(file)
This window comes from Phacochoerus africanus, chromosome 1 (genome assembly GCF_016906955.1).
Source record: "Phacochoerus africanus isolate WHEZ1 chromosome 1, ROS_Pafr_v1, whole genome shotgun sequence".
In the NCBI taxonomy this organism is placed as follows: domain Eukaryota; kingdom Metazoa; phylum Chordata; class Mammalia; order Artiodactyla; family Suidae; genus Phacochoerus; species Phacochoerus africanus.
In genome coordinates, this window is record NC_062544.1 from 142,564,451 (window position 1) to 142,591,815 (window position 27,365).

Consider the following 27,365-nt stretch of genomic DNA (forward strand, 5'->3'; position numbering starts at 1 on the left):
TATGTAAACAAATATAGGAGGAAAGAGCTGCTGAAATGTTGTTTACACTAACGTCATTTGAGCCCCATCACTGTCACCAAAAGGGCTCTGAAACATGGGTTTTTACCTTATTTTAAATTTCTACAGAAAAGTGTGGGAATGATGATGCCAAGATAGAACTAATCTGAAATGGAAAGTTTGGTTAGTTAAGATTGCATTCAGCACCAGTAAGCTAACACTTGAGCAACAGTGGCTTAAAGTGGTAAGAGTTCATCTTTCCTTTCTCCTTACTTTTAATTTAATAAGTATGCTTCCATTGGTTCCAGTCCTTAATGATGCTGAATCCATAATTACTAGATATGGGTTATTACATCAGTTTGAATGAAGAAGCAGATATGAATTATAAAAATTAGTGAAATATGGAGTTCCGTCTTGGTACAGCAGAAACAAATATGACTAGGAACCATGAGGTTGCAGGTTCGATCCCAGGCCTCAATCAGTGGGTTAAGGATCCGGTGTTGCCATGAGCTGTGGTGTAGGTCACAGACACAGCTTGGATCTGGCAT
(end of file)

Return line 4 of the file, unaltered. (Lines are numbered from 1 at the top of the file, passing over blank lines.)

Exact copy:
In genome coordinates, this window is record NC_062544.1 from 142,564,451 (window position 1) to 142,591,815 (window position 27,365).